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Systems shift

Peter Madden unveils Forum for the Future‘s bold new strategy: to transform the critical systems that we all depend on.

The strategy is informed by complex systems theory and draws on Forum for the Future’s experience over the last 15 years, inspiring new thinking, building creative partnerships and developing practical innovations to change our world.

Peter Madden quote

Forum for the Future has a new goal. We want to transform the complex systems which serve our fundamental needs, such as food, energy and finance, so that they are fit for the challenges of the 21st century.

The need for new ways to increase wellbeing within environmental limits is more acute than ever. If we’re going to design and implement effective solutions, then we have to begin by recognising the complex causes of these challenges and how they interconnect. This means thinking and working within the whole context. We need to know what influences our decisions, actions and behaviours, and we need to understand how things join up.

To do this, we are putting ‘systems innovation’ at the heart of our new strategy.

Why this change in approach? We have 15 years’ experience doing great work with business, government and the public sector. But in spite of our achievements, it is clear that if we want to tackle problems such as climate change or vulnerable ecosystems, we can’t take a piecemeal approach. Doing a bit here and a bit there won’t change things at the speed or on the scale we need.

Our new strategy looks at whole systems. It draws on ‘complex systems theory’, as set out by the likes of Donella Meadows. Meadows observed that there are levers, or particular places within a system – such as a company, a city, an economy – where a “small shift in one thing can produce big changes in everything”.

We will focus, initially, on three critical global systems that underpin our lives and the prospects for sustainability: energy, food and finance. These are areas in which Forum for the Future can already bring to bear a depth of expertise and a breadth of relationships.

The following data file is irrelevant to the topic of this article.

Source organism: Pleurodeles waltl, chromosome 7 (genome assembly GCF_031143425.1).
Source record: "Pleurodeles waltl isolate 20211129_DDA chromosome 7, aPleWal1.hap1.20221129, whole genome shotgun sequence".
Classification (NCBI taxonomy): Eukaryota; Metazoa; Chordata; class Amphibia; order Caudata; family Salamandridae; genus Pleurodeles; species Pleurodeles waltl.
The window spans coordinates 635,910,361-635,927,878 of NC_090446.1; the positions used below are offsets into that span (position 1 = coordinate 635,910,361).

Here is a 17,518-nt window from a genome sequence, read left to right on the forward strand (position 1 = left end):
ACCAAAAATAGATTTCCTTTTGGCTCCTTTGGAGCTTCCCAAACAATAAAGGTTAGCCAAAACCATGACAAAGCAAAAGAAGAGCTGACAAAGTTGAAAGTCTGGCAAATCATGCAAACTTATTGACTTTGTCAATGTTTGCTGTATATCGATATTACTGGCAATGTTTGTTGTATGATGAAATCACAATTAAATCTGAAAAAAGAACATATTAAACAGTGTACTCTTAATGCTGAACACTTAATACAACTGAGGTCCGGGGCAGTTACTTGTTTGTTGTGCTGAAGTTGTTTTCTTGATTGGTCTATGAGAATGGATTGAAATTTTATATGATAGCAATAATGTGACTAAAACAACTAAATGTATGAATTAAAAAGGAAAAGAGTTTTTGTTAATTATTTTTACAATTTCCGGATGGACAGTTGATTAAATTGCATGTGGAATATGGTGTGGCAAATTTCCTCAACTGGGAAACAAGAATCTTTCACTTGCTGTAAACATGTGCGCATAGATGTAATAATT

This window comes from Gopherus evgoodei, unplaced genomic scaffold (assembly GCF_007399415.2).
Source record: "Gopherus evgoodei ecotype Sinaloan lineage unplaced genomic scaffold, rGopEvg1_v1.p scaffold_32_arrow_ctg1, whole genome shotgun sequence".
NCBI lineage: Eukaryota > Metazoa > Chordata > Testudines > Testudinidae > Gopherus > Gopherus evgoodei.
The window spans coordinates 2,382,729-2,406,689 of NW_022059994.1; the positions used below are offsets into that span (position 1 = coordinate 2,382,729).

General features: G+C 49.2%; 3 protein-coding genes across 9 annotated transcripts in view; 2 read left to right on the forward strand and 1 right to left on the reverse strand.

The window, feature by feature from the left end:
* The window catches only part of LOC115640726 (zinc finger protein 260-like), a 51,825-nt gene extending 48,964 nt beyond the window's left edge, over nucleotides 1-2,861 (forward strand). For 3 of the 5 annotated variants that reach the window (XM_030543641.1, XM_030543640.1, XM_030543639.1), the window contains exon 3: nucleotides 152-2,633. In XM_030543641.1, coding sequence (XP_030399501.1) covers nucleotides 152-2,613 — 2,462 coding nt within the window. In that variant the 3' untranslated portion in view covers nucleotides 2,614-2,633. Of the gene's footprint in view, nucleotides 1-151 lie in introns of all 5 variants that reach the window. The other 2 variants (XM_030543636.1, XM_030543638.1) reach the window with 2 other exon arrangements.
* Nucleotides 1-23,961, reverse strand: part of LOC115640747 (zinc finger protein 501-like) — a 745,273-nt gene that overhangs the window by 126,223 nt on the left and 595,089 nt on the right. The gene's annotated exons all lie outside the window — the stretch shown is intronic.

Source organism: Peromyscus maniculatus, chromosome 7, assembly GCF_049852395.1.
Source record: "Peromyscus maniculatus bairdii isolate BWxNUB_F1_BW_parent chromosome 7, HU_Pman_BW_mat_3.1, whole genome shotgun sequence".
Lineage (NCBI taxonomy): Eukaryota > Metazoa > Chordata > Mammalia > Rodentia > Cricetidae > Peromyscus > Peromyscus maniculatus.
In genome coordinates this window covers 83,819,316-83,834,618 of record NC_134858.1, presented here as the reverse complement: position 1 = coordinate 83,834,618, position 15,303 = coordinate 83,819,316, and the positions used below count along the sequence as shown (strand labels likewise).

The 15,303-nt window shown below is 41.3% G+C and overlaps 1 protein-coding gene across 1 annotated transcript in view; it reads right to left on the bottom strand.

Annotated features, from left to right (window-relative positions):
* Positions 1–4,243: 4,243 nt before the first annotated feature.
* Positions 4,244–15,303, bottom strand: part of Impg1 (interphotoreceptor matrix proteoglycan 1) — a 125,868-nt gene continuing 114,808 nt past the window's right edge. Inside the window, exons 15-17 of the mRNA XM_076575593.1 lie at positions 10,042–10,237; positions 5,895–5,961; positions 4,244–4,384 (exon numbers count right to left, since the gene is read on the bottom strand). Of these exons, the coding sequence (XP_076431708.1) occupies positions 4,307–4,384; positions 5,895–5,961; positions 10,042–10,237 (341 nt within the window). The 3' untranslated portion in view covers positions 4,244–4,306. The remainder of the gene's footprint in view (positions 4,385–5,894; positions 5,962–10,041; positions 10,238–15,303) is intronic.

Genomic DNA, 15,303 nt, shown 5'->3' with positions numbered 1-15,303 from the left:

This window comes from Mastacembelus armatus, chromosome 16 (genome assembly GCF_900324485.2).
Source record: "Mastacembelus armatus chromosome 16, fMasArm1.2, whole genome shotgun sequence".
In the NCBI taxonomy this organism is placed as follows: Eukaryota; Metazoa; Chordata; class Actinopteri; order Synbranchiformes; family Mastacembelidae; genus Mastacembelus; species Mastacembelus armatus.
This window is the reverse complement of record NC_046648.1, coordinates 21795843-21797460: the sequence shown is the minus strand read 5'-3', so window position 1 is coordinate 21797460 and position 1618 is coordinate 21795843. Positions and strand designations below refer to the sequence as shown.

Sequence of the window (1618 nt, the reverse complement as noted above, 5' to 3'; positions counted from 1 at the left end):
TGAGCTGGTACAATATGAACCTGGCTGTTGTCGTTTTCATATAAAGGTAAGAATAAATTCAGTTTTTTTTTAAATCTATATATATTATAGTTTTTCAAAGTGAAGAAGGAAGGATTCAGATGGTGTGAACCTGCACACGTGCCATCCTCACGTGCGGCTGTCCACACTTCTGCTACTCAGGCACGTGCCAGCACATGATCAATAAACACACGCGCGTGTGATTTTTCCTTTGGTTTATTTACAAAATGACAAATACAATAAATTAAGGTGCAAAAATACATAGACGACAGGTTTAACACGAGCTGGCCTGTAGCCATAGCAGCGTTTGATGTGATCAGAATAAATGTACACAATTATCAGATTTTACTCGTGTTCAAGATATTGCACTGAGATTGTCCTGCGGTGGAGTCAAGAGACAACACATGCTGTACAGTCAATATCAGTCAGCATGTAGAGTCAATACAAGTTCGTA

For each, we need to identify the barriers that are stopping them from being sustainable. Then we can work out what innovations and what fresh thinking are needed to overcome those barriers – and where the strategic ‘tipping points’ are, where interventions have the most chance of transforming the whole system. Key questions we’ll be asking include how we can change the finance system so that it rewards long-term thinking, and how we can take sustainable energy systems to scale.

As a ‘Forum’, one thing we do very well is bring together different players to tackle complex problems in new ways. We’ll play the role of ‘informed enablers’, convening new alliances between business, public service providers, NGOs and entrepreneurs.

We’ll also draw on our experience of working with others creating practical solutions. As well as a clearer understanding of how a whole system works, we need innovative products, services and business models that can help shift it to a more sustainable equilibrium.

So take energy: we will work with the people who generate it, sell it, and use it, and who set the policies which affect how all those things are done. And we will use disruptive innovation, to challenge the settled, unsustainable way of doing things, and to discover new opportunities for getting it right.

We are impatient to put the brightest and the best of these solutions into practice: new technologies and infrastructure to build the green economy; intelligent production to bring us goods and services at a fraction of today’s economic and environmental costs; smart new ways to live and travel, work and play.

We intend to capture and share the learning, too, drawing out the best practice in both collaborative and disruptive innovation to flesh out the stories. We want our work to be a global resource for practical knowledge about sustainable development.

Our ultimate aim is to enable change on a scale that works in a practical, interconnected way across whole sectors and systems that are essential for sustainable living. If we succeed, we won’t simply help deliver a more sustainable future. We will also make our lives more secure, more enjoyable and more prosperous here and now.

This article was originally published in Green Futures.

Forum for the Future is a non-profit organisation working globally with business and government to create a sustainable future. It aims to transform the critical systems that we all depend on, such as food, energy and finance, to make them fit for the challenges of the 21st century. Forum for the Future has 15 years’ experience inspiring new thinking, building creative partnerships and developing practical innovations to change our world.

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